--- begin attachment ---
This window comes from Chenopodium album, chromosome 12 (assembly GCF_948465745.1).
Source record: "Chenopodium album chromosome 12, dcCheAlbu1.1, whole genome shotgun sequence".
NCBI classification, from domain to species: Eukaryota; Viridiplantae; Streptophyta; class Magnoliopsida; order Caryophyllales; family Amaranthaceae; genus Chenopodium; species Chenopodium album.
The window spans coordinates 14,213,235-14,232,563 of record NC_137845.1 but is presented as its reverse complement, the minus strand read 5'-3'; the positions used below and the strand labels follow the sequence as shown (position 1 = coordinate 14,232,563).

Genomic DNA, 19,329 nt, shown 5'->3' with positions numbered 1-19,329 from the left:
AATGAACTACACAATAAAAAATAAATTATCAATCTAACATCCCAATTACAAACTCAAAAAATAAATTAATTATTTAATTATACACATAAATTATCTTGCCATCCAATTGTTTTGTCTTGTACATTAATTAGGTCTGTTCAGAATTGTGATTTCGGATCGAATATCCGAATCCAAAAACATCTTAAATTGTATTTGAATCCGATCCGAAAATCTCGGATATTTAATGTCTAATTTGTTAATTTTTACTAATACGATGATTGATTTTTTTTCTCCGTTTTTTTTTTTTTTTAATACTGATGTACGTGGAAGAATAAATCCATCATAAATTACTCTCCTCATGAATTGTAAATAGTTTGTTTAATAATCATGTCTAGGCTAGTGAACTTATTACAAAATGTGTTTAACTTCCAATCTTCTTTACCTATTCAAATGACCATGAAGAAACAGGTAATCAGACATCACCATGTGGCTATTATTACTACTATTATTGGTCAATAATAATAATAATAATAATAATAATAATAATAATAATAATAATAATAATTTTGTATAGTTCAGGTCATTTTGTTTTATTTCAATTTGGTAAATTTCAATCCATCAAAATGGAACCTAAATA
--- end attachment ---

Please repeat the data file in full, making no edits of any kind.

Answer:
This window comes from Chenopodium album, chromosome 12 (assembly GCF_948465745.1).
Source record: "Chenopodium album chromosome 12, dcCheAlbu1.1, whole genome shotgun sequence".
NCBI classification, from domain to species: Eukaryota; Viridiplantae; Streptophyta; class Magnoliopsida; order Caryophyllales; family Amaranthaceae; genus Chenopodium; species Chenopodium album.
The window spans coordinates 14,213,235-14,232,563 of record NC_137845.1 but is presented as its reverse complement, the minus strand read 5'-3'; the positions used below and the strand labels follow the sequence as shown (position 1 = coordinate 14,232,563).

Genomic DNA, 19,329 nt, shown 5'->3' with positions numbered 1-19,329 from the left:
AATGAACTACACAATAAAAAATAAATTATCAATCTAACATCCCAATTACAAACTCAAAAAATAAATTAATTATTTAATTATACACATAAATTATCTTGCCATCCAATTGTTTTGTCTTGTACATTAATTAGGTCTGTTCAGAATTGTGATTTCGGATCGAATATCCGAATCCAAAAACATCTTAAATTGTATTTGAATCCGATCCGAAAATCTCGGATATTTAATGTCTAATTTGTTAATTTTTACTAATACGATGATTGATTTTTTTTCTCCGTTTTTTTTTTTTTTTAATACTGATGTACGTGGAAGAATAAATCCATCATAAATTACTCTCCTCATGAATTGTAAATAGTTTGTTTAATAATCATGTCTAGGCTAGTGAACTTATTACAAAATGTGTTTAACTTCCAATCTTCTTTACCTATTCAAATGACCATGAAGAAACAGGTAATCAGACATCACCATGTGGCTATTATTACTACTATTATTGGTCAATAATAATAATAATAATAATAATAATAATAATAATAATAATAATAATAATTTTGTATAGTTCAGGTCATTTTGTTTTATTTCAATTTGGTAAATTTCAATCCATCAAAATGGAACCTAAATA